Your garden lady, Anne Jaeger (What's eating your trees when summer heats up?, Portland Life, July 8), started me smiling with the opening of her column on little seasonal crawlers and creepers. It began with an appeal for citizens to donate clean (pesticide-free) mulberry leaves for the Insect Zoo at the Oregon Zoo's silkworm colony. How sweet, with its nature-loving sentiment.
I read on, and was horrified. 'Turn the hose on full blast É a strong jet of water catapults them (aphids on a plant) to the ground, and they can't get up.'
More: 'Cutworms during daylight hours, you'll find them curled up in the soil. Search and destroy, or use Bt (Bacillus thuringiensis). É The bacterium makes them unable to eat anymore. Ha!'
I was shocked at her apparent malicious glee. I'm one of those misguided old women with tender feelings for little creepers, crawlers and fliers. It hurts me if I kill a bug accidentally. When I find a spider or another small invader in my apartment, I gently scoop it up in a towel or napkin, and deposit it safely outside with the grass, fresh air and sunshine.
There was a time when mice invaded our home, coming in by way of a doggy door. At a pet store, I learned about the Have-a-Heart humane trap in a mouse size. But then that's another story.
Helmets would cost
This is in response to Julie Russum and Jimbo Hibbard's letter regarding motorcycle helmet usage (Helmets aren't foolproof protection, Insight, July 25). Yes, helmets do help prevent head injuries at speeds higher than freeway speeds; this is why track racers wearing them at speeds exceeding 150 mph can walk away from unplanned get-offs, and this is why we have many stories from riders who have survived high-speed incidents while suffering only bruises or minor injuries.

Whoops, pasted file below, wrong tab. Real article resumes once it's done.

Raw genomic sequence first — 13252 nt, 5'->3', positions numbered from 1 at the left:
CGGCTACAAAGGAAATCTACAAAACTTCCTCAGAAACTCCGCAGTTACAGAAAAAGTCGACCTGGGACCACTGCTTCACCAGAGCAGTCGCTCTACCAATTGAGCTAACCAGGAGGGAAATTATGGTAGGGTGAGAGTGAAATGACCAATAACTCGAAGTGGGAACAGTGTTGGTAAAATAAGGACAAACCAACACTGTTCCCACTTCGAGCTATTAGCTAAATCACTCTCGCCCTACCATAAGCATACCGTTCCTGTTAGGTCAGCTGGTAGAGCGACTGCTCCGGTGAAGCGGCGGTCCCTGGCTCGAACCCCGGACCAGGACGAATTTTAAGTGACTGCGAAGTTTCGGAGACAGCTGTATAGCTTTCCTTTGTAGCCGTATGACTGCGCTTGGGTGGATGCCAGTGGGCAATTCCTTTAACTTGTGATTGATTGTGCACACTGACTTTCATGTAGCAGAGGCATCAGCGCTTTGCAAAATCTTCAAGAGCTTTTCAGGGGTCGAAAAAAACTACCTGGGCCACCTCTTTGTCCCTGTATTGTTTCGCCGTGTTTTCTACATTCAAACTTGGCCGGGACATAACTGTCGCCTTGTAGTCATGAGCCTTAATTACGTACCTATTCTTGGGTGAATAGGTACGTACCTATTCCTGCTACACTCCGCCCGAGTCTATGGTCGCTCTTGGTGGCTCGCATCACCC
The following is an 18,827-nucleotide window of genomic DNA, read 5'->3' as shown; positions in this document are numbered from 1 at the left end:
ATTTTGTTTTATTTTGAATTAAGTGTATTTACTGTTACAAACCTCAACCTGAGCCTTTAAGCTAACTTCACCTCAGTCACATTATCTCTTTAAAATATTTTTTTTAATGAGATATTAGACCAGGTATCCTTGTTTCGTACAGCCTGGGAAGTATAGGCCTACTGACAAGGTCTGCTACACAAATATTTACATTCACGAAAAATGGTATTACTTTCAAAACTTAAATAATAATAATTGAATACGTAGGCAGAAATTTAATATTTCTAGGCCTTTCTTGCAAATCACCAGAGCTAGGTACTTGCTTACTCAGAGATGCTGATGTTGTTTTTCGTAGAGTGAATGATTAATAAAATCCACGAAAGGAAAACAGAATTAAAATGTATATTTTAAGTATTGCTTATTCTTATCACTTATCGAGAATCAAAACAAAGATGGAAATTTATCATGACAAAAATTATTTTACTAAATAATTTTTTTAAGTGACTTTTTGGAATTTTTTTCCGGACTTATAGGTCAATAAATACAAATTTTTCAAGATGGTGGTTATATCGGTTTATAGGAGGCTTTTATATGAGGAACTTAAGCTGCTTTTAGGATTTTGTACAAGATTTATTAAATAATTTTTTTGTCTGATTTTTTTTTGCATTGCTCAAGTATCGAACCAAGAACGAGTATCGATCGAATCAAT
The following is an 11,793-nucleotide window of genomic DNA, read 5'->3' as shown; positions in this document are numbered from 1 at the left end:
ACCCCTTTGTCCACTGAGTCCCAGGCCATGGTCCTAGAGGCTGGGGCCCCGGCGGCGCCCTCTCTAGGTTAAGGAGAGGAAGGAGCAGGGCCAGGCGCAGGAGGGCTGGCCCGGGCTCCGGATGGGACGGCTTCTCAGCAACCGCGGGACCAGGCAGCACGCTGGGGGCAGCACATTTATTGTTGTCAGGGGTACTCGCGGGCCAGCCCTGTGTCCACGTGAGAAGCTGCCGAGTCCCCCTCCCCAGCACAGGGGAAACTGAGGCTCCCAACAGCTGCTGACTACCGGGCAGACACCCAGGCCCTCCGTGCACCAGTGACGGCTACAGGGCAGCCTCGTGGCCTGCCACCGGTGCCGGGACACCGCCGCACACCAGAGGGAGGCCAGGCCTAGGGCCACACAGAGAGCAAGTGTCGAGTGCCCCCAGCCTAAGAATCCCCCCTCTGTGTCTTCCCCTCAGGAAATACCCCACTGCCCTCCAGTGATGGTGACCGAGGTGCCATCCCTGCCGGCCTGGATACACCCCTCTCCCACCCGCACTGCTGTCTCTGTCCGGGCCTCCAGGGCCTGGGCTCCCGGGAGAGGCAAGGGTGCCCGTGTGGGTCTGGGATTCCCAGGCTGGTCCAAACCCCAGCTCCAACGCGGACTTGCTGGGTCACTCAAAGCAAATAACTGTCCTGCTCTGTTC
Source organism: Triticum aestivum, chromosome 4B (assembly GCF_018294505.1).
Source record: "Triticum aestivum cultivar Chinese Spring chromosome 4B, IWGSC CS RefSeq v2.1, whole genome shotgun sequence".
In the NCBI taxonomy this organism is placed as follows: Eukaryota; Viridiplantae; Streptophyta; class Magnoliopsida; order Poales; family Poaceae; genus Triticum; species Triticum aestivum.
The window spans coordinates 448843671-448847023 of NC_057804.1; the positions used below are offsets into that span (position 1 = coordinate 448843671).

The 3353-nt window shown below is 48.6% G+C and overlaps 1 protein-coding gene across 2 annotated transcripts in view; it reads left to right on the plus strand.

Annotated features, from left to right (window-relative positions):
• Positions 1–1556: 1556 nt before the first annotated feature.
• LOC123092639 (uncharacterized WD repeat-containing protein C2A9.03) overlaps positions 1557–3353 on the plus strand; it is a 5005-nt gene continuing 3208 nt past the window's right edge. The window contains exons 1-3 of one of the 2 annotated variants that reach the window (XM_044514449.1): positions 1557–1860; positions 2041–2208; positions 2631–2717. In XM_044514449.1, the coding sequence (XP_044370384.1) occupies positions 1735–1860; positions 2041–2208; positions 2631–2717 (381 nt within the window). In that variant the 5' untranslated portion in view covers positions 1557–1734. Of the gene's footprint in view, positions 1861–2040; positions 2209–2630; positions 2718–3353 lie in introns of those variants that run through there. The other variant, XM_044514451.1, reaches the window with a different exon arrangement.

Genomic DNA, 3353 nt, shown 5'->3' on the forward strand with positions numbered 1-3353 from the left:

As for insurance costs, we know, based on the recent experiences in other states, that insurance costs will rise if our helmet law is repealed. And this is what makes this issue every driver's business and not simply a 'personal freedom' issue: We're all in the same insurance pool. If we could separate unhelmeted riders into a separate high-risk pool the way we do smokers and nonsmokers, we wouldn't have an issue. If we repeal the helmet law, everyone pays.
How much force
do officers need?
Most folks have an opinion on just about everything, and I am not without exception. Portland police officer Scott McCollister claims self-preservation was behind his response to a young female citizen of the city, Kendra James. What other tools can we possibly give our police officers beyond extensive training and a sidearm that would allow them to be put more at ease in dealing with young, frail women? Perhaps a grenade or flamethrower would do the job.
I find it interesting that the consequences to a young woman commandeering a vehicle and that of an officer being confronted by an armed bank robber or murderer render the same result. In light of these observations, I feel it would be a disservice to the community to return this officer or any like officer to duty. To do so would show approval for how this killing was handled and encourage future incidents without fear of reprisal.